My wife and I are preparing for our yearly mammogram; however, we have questions on which type of mammogram to get. Should I just do a regular digital mammogram or is there a more comprehensive or specialized sonogram mammogram?
The main difference between film-screen and digital mammography is the way the photos are produced; film screen mammography uses large sheets of film and digital mammography uses a computer. Both types of mammography accurately detect cancer at about the same rate. The use of digital mammography has some benefits over film-screen mammography including the ability to share the images more easily with clinicians in other locations. This is helpful for women in rural areas or underserved communities.
There’s an additional type of mammography called 3D mammography or digital breast tomosynthesis (tomo). Digital breast tomosynthesis also involves a technologist positioning and compressing your breasts between two plates so an x-ray can be taken, however, the image captured depicts slices of the breast from varying angles. 3D mammograms provide more information than 2D mammograms, but no study has shown that they’re more effective at saving lives. Until recently, if a woman opted to have a 3D mammogram, she would also be required to get a 2D mammogram to accompany it. Combining 3D and 2D mammograms expose the breast to more radiation. In 2016, the FDA approved the first stand-alone screening and diagnostic 3D mammography system. Although approved by the FDA, 3D mammography is not yet recognized as the standard of care for breast cancer screening.
A breast ultrasound is not a good screening tool for breast cancer due to the increased likelihood of false positive and false negative results. Both the National Comprehensive Cancer Network and the American Cancer Society do not recommend breast ultrasound as a stand-alone cancer screening method. In addition, it is not recommended to get a mammogram in combination with a breast ultrasound. More research needs to be done to determine if it is beneficial to have both screening methods. Your doctor might recommend getting a diagnostic ultrasound if you have abnormal mammogram results.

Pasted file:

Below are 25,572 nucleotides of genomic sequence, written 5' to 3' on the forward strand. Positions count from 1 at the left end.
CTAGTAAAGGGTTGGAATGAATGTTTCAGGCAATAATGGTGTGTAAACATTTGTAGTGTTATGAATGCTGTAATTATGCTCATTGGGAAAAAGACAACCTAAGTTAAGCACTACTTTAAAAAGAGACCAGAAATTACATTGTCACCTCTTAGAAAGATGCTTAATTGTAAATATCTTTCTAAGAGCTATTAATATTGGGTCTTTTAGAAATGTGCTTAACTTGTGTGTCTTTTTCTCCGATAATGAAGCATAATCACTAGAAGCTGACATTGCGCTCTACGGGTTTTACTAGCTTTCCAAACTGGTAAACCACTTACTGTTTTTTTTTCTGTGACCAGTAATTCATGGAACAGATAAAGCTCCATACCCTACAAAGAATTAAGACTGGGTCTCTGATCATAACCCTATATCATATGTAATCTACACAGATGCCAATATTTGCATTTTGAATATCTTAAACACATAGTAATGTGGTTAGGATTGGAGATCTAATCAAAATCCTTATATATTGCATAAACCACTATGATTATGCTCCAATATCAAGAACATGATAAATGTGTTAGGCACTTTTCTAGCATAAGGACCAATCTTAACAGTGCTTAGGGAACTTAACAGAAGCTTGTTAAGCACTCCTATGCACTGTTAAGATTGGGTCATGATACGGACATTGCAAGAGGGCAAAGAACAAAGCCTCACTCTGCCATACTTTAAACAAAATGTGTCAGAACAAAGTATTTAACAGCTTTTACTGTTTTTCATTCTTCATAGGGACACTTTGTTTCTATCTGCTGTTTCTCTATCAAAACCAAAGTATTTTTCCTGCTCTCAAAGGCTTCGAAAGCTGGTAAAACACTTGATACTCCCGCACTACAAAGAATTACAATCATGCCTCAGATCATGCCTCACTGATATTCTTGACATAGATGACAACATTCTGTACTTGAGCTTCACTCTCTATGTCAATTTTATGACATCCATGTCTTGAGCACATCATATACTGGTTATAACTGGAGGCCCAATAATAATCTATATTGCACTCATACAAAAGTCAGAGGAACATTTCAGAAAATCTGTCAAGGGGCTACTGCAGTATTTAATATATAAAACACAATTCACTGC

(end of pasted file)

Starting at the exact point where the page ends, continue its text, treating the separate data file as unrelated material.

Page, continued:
There are pros and cons to each mammography method. When considering which option to use, your doctor can help you determine the best one for you based on your medical history. For more information on mammography screenings, read our fact sheet.
The information on this site is not intended or implied to be a substitute for professional medical advice, diagnosis or treatment. All content, including text, graphics, images, and information, contained on or available through this website is for general information purposes only.
The continued availability of external resources is outside of the NWHN’s control. If the link you are looking for is broken, contact us at email@example.com to request more current citation information.